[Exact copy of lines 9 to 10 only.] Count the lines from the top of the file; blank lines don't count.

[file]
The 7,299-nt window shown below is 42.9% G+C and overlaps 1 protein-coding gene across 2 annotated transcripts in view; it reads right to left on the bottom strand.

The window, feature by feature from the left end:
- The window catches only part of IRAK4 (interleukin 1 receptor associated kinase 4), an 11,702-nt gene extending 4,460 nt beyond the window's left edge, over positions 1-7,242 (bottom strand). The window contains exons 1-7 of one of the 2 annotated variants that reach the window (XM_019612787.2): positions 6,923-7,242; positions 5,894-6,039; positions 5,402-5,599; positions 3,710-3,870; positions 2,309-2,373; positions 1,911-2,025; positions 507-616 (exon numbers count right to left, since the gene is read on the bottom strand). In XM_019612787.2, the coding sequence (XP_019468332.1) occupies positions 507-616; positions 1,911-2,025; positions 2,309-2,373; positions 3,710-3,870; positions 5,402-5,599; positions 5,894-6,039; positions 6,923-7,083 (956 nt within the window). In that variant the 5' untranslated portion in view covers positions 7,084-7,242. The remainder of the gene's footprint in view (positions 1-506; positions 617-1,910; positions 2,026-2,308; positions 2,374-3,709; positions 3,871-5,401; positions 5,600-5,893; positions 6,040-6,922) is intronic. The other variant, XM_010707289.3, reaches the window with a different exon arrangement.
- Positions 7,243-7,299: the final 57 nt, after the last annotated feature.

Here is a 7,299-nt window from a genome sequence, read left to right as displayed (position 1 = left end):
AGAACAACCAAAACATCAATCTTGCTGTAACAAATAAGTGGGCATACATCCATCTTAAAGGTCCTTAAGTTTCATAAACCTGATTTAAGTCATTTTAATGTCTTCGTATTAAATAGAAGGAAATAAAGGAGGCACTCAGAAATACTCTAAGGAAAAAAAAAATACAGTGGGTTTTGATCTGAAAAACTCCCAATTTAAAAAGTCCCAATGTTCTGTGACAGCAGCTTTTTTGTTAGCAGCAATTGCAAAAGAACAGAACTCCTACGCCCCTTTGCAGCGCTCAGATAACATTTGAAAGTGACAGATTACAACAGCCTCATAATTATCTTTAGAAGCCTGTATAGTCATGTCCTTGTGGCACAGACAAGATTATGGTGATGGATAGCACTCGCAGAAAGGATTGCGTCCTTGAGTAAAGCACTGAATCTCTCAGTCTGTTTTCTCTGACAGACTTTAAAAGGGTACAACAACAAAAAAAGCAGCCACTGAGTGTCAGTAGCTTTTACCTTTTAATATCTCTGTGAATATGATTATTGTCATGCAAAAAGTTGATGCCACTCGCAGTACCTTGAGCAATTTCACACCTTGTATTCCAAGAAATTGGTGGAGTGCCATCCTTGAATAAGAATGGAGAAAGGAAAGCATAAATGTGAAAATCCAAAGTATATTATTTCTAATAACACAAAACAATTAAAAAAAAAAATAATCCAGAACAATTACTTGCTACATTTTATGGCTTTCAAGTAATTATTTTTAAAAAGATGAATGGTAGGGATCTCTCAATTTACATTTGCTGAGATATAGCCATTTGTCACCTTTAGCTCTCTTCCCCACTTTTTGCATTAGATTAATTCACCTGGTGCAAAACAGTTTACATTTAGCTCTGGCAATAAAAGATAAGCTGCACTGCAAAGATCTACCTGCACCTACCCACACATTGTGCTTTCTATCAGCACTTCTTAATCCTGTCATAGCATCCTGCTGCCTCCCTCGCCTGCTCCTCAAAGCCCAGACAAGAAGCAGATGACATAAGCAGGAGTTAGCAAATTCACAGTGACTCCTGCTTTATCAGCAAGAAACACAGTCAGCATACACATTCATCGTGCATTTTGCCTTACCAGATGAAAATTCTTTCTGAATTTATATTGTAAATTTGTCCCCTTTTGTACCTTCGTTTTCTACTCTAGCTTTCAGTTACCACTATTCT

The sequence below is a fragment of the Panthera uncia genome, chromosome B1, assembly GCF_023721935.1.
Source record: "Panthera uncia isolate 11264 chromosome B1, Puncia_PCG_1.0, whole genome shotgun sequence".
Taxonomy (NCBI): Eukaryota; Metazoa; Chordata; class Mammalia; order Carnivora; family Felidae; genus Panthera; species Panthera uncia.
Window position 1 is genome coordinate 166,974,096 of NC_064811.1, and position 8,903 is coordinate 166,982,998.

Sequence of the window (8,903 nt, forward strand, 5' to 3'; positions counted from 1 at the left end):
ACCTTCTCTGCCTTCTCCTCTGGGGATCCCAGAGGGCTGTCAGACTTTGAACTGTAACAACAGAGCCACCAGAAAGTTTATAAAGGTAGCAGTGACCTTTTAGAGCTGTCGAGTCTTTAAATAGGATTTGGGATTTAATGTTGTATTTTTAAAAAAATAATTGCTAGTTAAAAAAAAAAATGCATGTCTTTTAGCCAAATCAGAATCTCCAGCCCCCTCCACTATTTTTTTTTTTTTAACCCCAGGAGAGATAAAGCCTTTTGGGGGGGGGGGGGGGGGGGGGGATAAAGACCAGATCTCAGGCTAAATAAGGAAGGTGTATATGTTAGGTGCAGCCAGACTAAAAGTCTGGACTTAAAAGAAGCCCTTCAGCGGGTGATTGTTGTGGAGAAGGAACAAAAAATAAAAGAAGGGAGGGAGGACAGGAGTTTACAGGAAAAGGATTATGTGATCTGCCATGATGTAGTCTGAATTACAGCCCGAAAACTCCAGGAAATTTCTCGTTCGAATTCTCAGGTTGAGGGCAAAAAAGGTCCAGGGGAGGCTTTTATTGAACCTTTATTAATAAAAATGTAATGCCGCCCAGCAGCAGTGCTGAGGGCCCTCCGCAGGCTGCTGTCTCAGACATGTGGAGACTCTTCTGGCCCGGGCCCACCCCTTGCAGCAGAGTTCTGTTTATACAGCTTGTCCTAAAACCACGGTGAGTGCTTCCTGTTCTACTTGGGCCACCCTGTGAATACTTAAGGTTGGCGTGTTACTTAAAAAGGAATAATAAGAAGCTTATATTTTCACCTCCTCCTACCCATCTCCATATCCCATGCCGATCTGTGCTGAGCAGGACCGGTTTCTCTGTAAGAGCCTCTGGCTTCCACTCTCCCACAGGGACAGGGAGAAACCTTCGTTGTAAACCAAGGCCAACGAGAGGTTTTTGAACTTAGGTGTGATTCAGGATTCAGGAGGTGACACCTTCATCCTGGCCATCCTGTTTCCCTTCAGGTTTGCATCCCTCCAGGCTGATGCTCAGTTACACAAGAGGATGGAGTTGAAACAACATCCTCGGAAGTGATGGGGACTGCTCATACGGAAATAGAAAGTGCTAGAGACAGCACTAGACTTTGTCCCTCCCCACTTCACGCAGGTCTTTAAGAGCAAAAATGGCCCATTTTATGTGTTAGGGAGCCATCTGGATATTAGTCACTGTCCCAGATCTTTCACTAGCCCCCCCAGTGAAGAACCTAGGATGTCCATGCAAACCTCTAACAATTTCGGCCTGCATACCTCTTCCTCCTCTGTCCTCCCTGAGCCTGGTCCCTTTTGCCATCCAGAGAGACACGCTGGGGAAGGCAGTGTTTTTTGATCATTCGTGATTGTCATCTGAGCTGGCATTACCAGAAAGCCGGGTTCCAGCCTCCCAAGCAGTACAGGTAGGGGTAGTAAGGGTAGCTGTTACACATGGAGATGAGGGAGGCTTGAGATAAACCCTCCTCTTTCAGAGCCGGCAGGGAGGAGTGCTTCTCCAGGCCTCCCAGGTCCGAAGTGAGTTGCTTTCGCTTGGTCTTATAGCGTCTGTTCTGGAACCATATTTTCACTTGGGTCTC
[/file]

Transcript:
Taxonomy (NCBI): Eukaryota; Metazoa; Chordata; class Mammalia; order Carnivora; family Felidae; genus Panthera; species Panthera uncia.
Window position 1 is genome coordinate 166,974,096 of NC_064811.1, and position 8,903 is coordinate 166,982,998.